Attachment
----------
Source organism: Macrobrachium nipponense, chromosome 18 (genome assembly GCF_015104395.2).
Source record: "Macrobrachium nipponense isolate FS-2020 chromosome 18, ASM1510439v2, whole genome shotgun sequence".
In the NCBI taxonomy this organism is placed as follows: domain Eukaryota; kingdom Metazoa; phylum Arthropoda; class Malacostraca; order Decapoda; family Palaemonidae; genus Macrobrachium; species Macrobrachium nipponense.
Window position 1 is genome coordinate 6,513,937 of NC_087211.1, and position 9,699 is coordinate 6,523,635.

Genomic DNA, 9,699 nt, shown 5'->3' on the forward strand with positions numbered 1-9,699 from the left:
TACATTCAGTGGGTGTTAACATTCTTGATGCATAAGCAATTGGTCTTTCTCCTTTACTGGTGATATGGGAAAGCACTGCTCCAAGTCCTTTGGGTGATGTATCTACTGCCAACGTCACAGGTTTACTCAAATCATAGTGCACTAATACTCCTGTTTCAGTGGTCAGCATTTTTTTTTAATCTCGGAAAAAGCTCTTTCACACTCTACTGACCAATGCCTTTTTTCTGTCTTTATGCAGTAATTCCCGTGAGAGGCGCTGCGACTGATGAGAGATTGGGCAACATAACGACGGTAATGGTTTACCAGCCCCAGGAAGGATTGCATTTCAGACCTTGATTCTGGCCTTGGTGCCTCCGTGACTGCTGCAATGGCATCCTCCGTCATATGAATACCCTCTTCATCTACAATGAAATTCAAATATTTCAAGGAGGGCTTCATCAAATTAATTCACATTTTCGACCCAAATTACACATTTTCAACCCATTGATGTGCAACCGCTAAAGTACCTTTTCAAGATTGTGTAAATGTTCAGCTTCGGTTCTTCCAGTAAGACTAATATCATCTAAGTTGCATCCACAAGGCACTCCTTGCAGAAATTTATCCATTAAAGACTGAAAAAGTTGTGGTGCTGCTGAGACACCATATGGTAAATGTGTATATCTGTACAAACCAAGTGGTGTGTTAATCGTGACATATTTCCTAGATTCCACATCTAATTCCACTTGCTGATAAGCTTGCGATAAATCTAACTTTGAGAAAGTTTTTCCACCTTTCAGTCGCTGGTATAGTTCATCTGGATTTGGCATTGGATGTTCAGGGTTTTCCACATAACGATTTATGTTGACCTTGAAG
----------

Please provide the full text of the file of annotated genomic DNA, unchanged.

Source organism: Macrobrachium nipponense, chromosome 18 (genome assembly GCF_015104395.2).
Source record: "Macrobrachium nipponense isolate FS-2020 chromosome 18, ASM1510439v2, whole genome shotgun sequence".
In the NCBI taxonomy this organism is placed as follows: domain Eukaryota; kingdom Metazoa; phylum Arthropoda; class Malacostraca; order Decapoda; family Palaemonidae; genus Macrobrachium; species Macrobrachium nipponense.
Window position 1 is genome coordinate 6,513,937 of NC_087211.1, and position 9,699 is coordinate 6,523,635.

Genomic DNA, 9,699 nt, shown 5'->3' on the forward strand with positions numbered 1-9,699 from the left:
TACATTCAGTGGGTGTTAACATTCTTGATGCATAAGCAATTGGTCTTTCTCCTTTACTGGTGATATGGGAAAGCACTGCTCCAAGTCCTTTGGGTGATGTATCTACTGCCAACGTCACAGGTTTACTCAAATCATAGTGCACTAATACTCCTGTTTCAGTGGTCAGCATTTTTTTTTAATCTCGGAAAAAGCTCTTTCACACTCTACTGACCAATGCCTTTTTTCTGTCTTTATGCAGTAATTCCCGTGAGAGGCGCTGCGACTGATGAGAGATTGGGCAACATAACGACGGTAATGGTTTACCAGCCCCAGGAAGGATTGCATTTCAGACCTTGATTCTGGCCTTGGTGCCTCCGTGACTGCTGCAATGGCATCCTCCGTCATATGAATACCCTCTTCATCTACAATGAAATTCAAATATTTCAAGGAGGGCTTCATCAAATTAATTCACATTTTCGACCCAAATTACACATTTTCAACCCATTGATGTGCAACCGCTAAAGTACCTTTTCAAGATTGTGTAAATGTTCAGCTTCGGTTCTTCCAGTAAGACTAATATCATCTAAGTTGCATCCACAAGGCACTCCTTGCAGAAATTTATCCATTAAAGACTGAAAAAGTTGTGGTGCTGCTGAGACACCATATGGTAAATGTGTATATCTGTACAAACCAAGTGGTGTGTTAATCGTGACATATTTCCTAGATTCCACATCTAATTCCACTTGCTGATAAGCTTGCGATAAATCTAACTTTGAGAAAGTTTTTCCACCTTTCAGTCGCTGGTATAGTTCATCTGGATTTGGCATTGGATGTTCAGGGTTTTCCACATAACGATTTATGTTGACCTTGAAG